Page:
Tarangire National Park lies 118 km southwest of Arusha town and covers an area of 2,850 square kilometers. The name of the park originates from the Tarangire river that crosses through the park, being the only source of water for wild animals during dry seasons.
The Park is the sixth largest national park in Tanzania after Ruaha, Serengeti, Mikumi, Katavi and Mkomazi. The landscape is composed of scattered baobab trees alternating with open acacia woodlands, open bush, plains, swamps, rivers and palm trees.
The park is famous for its huge number of elephants, baobab trees and its tree climbing pythons. Visitors to the park can expect to see any number of resident zebra and wildebeest in addition to the less common animals. Other common animals include waterbuck, giraffe, and olive baboons.
Home to more than 550 species, the park is a haven for bird enthusiasts who can expect so see dozens of species even in the dry season. The swamps are the focus of the largest selection of breeding birds anywhere in the world. Yellow-collared Lovebirds are a common bird sighting in the trees along the Tarangire River. The park is also famous for the termite mounds that dot the landscape. Those that have been abandoned are often seen to be home to dwarf mongoose.
Tarangire National Park can be reached via paved road from Arusha in under four hours. Lake Manyara National Park is only a 70 kilometers (43 mile) drive from Tarangire. One can visit the park all year round but the month of June to September are the driest months and wildlife population decreases.
Besides game viewing other activities include Guided walking safaris, day trips to Maasai and Barabaig villages, as well as to the hundreds of ancient rock paintings in the vicinity of Kolo on the Dodoma Road.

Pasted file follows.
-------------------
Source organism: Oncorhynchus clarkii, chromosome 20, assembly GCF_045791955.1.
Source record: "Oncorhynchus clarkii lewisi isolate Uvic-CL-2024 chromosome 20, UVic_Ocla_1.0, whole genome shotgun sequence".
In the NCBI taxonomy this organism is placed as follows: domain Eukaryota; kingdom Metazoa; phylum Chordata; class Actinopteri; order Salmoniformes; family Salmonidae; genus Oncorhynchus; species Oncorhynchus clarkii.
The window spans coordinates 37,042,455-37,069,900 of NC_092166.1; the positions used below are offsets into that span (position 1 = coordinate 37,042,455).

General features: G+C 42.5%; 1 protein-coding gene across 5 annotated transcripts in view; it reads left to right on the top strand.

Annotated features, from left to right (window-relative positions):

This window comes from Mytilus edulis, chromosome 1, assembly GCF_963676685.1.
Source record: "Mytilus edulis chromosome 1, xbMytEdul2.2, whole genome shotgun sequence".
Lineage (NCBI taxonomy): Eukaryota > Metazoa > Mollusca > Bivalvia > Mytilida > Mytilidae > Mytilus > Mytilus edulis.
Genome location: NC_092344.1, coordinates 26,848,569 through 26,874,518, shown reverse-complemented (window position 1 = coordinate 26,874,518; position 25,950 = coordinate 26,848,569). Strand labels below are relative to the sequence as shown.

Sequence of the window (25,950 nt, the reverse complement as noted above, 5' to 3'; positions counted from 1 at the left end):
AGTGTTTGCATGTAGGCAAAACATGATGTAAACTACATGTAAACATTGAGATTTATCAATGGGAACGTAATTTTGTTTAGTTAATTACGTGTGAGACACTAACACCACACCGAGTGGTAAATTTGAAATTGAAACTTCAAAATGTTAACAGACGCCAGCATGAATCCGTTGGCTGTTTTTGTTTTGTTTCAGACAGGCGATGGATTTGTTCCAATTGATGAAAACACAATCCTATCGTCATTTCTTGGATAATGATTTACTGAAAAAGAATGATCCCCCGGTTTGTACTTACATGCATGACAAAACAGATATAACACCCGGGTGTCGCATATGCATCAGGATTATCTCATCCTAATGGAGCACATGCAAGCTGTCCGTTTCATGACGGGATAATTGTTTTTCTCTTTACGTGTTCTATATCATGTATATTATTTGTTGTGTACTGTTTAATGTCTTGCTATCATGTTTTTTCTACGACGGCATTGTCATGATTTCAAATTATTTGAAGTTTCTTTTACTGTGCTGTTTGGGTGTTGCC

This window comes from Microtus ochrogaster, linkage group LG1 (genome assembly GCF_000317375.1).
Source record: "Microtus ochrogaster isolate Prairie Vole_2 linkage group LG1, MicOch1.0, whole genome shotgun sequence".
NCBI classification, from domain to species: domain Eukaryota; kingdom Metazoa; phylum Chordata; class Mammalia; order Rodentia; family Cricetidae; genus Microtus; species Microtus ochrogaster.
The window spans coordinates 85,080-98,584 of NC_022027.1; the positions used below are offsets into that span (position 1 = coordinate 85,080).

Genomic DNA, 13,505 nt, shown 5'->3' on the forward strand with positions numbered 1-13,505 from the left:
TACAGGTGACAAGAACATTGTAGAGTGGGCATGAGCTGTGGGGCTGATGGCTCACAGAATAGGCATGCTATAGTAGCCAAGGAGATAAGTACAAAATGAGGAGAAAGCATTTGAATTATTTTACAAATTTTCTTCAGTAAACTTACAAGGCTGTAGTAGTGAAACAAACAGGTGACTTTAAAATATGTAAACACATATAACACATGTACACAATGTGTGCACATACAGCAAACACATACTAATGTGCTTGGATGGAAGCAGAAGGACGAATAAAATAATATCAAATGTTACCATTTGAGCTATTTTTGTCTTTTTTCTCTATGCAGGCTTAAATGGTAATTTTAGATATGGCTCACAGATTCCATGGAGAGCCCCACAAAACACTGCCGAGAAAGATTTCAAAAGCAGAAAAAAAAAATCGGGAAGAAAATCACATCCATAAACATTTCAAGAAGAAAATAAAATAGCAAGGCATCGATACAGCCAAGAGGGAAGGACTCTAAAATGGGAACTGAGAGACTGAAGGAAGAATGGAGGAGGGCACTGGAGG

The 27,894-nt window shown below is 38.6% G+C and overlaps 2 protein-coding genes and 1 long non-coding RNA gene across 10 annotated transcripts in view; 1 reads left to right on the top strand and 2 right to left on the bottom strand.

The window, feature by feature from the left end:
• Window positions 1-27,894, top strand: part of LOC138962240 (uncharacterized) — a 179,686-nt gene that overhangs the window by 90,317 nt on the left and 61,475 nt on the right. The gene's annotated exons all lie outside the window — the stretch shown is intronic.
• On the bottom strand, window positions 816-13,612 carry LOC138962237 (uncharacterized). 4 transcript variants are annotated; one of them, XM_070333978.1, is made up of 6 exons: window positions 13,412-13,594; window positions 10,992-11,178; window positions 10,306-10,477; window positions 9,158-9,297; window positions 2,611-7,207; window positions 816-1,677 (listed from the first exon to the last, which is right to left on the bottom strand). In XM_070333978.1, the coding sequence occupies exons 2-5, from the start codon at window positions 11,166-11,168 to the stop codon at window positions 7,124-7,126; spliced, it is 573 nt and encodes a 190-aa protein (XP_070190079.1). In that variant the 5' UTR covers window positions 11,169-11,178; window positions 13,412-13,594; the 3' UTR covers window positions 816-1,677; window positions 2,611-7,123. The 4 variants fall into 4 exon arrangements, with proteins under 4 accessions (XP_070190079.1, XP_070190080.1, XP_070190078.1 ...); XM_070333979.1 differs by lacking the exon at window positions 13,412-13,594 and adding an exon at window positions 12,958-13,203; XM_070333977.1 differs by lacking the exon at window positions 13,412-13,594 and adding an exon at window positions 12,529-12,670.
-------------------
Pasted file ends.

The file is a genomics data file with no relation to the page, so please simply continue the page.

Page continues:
The Serengeti National Park is widely regarded as the best wildlife reserve in Africa due to its density of predators and prey. The park covers 14,763 km2 (5,700 sq mi) of grassland plains and savanna as well as riverine forest and woodlands. The park lies in the north of the country, bordered to the north by the national Tanzania and Kenyan border, where it is continuous with the Masai Mara National Reserve.
The park is usually described in three regions Serengeti plains, Western corridor and Northern Serengeti. Serengeti plains are characterized by the endless, almost treeless grasslands. This is where the wildebeest breed, as they remain in the plains from December to May.
Other ungulates also occur in huge numbers during the wet season. Kopjes are granite florations which are very common in the region, and they are great observation posts for predators, as well as a refuge for hyrax and pythons. The Western corridor the “black cotton” soil covers the swampy savannah of this region.
Grumeti river is home to enormous Nile crocodiles, colobus monkey, and the martial eagle. The migration passes through from May to July. The Northern Serengeti landscape is dominated by open woodlands and hills, ranging from Seronera in the South, to the Mara river in the limit with Kenya. Apart from the migratory wildebeest and zebra (which occur from July to August, and in November), the bushy savannah is the best place to find elephant, giraffe and dik dik.